‘Screen fatigue’ sees UK ebook sales plunge 17% as readers return to print

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A tourist in Goa reads an Amazon Kindle – the market leader in ebooks. Photograph: EyesWideOpen/Getty Images

Consumer sales down to £204m last year and are at lowest level since 2011 – when Amazon Kindle sales first took off in UK

Britons are abandoning the ebook at an alarming rate with sales of consumer titles down almost a fifth last year, as “screen fatigue” helped fuel a five-year high in printed book sales.

Sales of consumer ebooks plunged 17% to £204m last year, the lowest level since 2011 – the year the ebook craze took off as Jeff Bezos’ market-dominating Amazon Kindle took the UK by storm.

It is the second year running that sales of consumer ebooks – the biggest segment of the £538m ebook market, which fell 3% last year – have slumped as commuters, holidaymakers and leisure readers shelve digital editions in favour of good old fashioned print novels.

“I wouldn’t say that the ebook dream is over but people are clearly making decisions on when they want to spend time with their screens,” says Stephen Lotinga, chief exeutive of the Publishers Association, which published its annual yearbook on Thursday.

“There is generally a sense that people are now getting screen tiredness, or fatigue, from so many devices being used, watched or looked at in their week. [Printed] books provide an opportunity to step away from that.”

Sales of consumer ebooks hit a high water mark of £275m in 2014, when they accounted for half of the overall ebook market. The decline in consumer ebooks has been led by a slump in sales of the most popular segment, fiction, which plummeted 16% to £165m last year.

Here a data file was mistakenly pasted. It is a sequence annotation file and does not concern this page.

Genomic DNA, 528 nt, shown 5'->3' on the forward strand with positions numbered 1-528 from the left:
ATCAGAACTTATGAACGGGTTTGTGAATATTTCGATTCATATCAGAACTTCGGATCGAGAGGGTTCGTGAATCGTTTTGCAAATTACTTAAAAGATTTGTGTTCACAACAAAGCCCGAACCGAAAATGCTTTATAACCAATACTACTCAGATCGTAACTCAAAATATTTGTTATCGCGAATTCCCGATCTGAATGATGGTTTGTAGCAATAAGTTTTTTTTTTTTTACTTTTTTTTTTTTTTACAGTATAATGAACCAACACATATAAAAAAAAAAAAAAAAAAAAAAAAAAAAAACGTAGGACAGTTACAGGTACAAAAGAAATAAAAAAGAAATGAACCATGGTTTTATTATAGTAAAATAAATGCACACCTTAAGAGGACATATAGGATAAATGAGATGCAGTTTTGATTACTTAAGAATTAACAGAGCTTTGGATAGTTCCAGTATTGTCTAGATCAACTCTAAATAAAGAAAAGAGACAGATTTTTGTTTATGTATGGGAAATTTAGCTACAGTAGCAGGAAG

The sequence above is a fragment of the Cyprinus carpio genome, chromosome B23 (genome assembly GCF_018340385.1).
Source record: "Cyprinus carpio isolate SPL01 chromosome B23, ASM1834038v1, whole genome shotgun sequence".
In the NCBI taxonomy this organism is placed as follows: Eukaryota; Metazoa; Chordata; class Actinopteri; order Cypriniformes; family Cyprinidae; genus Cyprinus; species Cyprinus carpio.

Lotinga says that while there has been an increase in sales of ebooks and subscriptions in non-consumer areas, such as education and academic titles, there are certain types of consumer books people prefer to read in paper format.

Among last year’s biggest sellers were children’s books by JK Rowling (Harry Potter and the Cursed Child) and David Walliams (The Midnight Gang, The World’s Worst Children), which helped sales of print and digital kids books to soar 16% to £365m. Diet book guru Joe Wicks (Lean in 15) was also a huge hit.

“The titles that sold really well last year did not lend themselves to digital,” says Lotinga. “People prefer to give, or read, children’s books like Harry Potter titles in print, and healthy cooking titles and biographies sell very well in print compared to ebook format.”

Print sales of consumer book titles – fiction, non-fiction and children’s titles – rose almost 9% last year to £1.55bn. The total UK print book market, including non-consumer areas such as journals, rose 8% to a five-year high of £3bn.

“We saw a very marginal increase in overall print sales in 2015, but last year people flocked back to print in droves,” says Lotinga.